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Scripture - Luke 18:9-14

Let us enter into a court of law, wh

ere a civil case is being tried. I haven’t been in a courtroom often, but we see them on TV & in the newspapers, & from time to time legal cases are widely reported & may even make history.

If it wasn’t so serious, it would be like a sports contest. On one side is the plaintiff, claiming eagerly that he was wronged by the person opposing him. He has a team of lawyers, & they are arguing the case, producing witnesses, trying to persuade the judge that he is in the right. And opposite is the defendant, the man the plaintiff is accusing. He & his team are trying to persuade the judge that he is in the right. Though experts who are watching may have a sense of which way the verdict is going to go, the result isn’t truly known until the judge, like a referee, finally announces the result.

In the ancient Jewish courts, all cases were like that, not just civil ones. If someone had stolen from you, you had to bring a charge against them; you couldn’t get the police to do it for you. If someone had murdered a relative of yours, the same was true. So, every legal case in Jesus’ day was a matter of a judge deciding to vindicate one party or another: ‘vindication’ or ‘justification’ means upholding their side of the story & deciding in their favor. The word ‘justification,’ which we read a lot in Paul but hardly ever find in the gospels, means exactly this: that the judge finds in Paul’s favor at the end of the case.

Last Sunday’s Scripture & today’s parable, though very different in some ways, are both about vindication. Last week’s more obviously so, since it was set in a courtroom; we were puzzled at first glance, since, though J clearly intended for the judge to stand for God, the judge was about as unlike God as possible. He had no respect for God, & he didn’t care whether he did the right thing for people or not. The point of the parable was to say: if even a rotten judge like that can be persuaded to do the right thing by someone who pesters him day & night until it happens, then of course God, who is Justice personified, & who cares passionately about people, will vindicate them, & will see that justice is done.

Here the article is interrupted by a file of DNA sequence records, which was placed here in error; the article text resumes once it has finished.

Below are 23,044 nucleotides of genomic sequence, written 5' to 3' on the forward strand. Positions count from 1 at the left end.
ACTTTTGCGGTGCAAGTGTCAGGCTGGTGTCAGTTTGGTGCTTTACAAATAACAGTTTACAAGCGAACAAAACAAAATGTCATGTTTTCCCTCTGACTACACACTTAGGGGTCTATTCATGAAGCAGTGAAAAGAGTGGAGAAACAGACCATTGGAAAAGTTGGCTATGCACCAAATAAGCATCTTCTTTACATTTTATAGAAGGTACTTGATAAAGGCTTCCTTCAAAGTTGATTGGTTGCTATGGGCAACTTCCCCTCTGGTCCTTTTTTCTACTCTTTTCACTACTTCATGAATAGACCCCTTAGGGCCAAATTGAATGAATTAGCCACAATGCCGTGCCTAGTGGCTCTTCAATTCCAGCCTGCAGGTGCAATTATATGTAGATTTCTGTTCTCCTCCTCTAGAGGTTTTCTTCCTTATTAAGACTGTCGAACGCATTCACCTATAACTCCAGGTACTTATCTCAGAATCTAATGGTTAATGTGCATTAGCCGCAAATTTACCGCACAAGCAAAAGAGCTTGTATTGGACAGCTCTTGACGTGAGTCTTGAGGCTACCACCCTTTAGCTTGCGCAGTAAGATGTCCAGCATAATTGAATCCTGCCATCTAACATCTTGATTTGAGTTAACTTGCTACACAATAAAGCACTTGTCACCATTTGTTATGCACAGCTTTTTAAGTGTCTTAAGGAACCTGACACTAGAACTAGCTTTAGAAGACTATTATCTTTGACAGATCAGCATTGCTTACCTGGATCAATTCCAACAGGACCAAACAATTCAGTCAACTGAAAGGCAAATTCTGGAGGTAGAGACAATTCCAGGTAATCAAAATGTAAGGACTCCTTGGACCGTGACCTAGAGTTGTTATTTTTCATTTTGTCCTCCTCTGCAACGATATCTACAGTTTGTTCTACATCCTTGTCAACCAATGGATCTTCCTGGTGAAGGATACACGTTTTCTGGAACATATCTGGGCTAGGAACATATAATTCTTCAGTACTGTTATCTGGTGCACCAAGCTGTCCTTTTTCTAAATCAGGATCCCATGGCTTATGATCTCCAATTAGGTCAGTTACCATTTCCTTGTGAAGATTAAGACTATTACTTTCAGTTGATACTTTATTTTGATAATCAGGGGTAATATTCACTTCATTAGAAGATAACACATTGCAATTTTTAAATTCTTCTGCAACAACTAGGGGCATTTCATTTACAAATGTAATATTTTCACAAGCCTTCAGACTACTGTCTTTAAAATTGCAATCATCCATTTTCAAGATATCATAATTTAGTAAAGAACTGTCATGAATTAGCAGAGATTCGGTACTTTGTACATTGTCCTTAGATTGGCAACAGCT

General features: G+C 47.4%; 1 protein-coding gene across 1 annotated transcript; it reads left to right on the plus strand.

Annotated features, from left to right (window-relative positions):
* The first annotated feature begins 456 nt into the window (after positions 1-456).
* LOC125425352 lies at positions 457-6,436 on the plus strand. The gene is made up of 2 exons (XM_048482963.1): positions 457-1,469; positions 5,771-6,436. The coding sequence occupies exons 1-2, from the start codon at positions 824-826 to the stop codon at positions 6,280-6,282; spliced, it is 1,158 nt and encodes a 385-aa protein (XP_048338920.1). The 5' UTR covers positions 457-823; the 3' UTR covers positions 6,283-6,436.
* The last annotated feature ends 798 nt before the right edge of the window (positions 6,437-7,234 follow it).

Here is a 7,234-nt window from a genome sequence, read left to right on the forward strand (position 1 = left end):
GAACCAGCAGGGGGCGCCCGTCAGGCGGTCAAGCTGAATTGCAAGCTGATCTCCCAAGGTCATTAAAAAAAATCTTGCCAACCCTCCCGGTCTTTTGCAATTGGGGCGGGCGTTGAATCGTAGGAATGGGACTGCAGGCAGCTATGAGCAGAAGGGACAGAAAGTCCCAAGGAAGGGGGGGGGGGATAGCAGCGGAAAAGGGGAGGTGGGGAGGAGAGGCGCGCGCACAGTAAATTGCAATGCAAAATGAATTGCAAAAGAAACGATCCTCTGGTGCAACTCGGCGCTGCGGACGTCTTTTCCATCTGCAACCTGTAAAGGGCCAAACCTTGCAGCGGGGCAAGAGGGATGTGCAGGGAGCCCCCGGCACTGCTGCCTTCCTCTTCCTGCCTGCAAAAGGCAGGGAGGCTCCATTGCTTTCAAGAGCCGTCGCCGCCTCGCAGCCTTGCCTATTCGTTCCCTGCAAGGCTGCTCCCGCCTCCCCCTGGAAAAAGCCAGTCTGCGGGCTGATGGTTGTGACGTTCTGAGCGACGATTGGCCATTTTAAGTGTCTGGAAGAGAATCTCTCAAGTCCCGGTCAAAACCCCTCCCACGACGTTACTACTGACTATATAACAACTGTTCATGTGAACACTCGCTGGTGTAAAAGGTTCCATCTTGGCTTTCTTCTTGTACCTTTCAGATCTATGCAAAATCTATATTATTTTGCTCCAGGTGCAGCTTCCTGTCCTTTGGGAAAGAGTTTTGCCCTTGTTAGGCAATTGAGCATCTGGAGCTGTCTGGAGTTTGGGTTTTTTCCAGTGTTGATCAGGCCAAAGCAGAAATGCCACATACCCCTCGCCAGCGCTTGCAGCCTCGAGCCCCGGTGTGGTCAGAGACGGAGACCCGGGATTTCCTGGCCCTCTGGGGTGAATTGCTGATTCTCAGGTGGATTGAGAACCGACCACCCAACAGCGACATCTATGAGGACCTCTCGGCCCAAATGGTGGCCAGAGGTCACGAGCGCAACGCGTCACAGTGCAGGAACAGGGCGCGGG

The parable assumed that God’s people are like litigants in a lawsuit, waiting for God’s verdict. What is the lawsuit about? It seemed to be about Israel, or rather the renewed Israel gathered around Jesus, awaiting from God the vindication that will come when those opposed to his message are finally defeated. It is, in other words, about the same scenario as described in chapter 17: the time when, through the final destruction of Jerusalem & Temple that have opposed him, Jesus’ followers will know that God has vindicated Jesus himself, & them as his followers. Though this moment itself will be terrifying, it will function as the liberating, vindicating judgment God’s people have been waiting & praying for. And if this is true of that final moment, it is also true of all such lesser moments, with which Christian living is filled.

Today’s parable looks at first as though it is describing a religious occasion, but it, too, turns out to be another lawsuit. Or maybe I should say that the Pharisee in the Temple has already turned it into a contest: his “prayer,” which consists simply of telling God all about his own good points, ends up exalting himself by the simple process of denouncing the tax collector. The tax collector, however, is the one whose small faith gets through to the heart of God, & he casts himself on the divine mercy. Jesus reveals what the divine judge would say about this: the tax collector, not the Pharisee, returned home justified.

Today I want us to think about where vindication, justification, may be occurring amid an opioid epidemic. Recovery from addiction involves multiple steps. Last week we looked at detoxification, the process of removing opioids from one’s body. It is a painful, long process taking as long as 60 days or more. The second step is long-term recovery & it continues for a lifetime.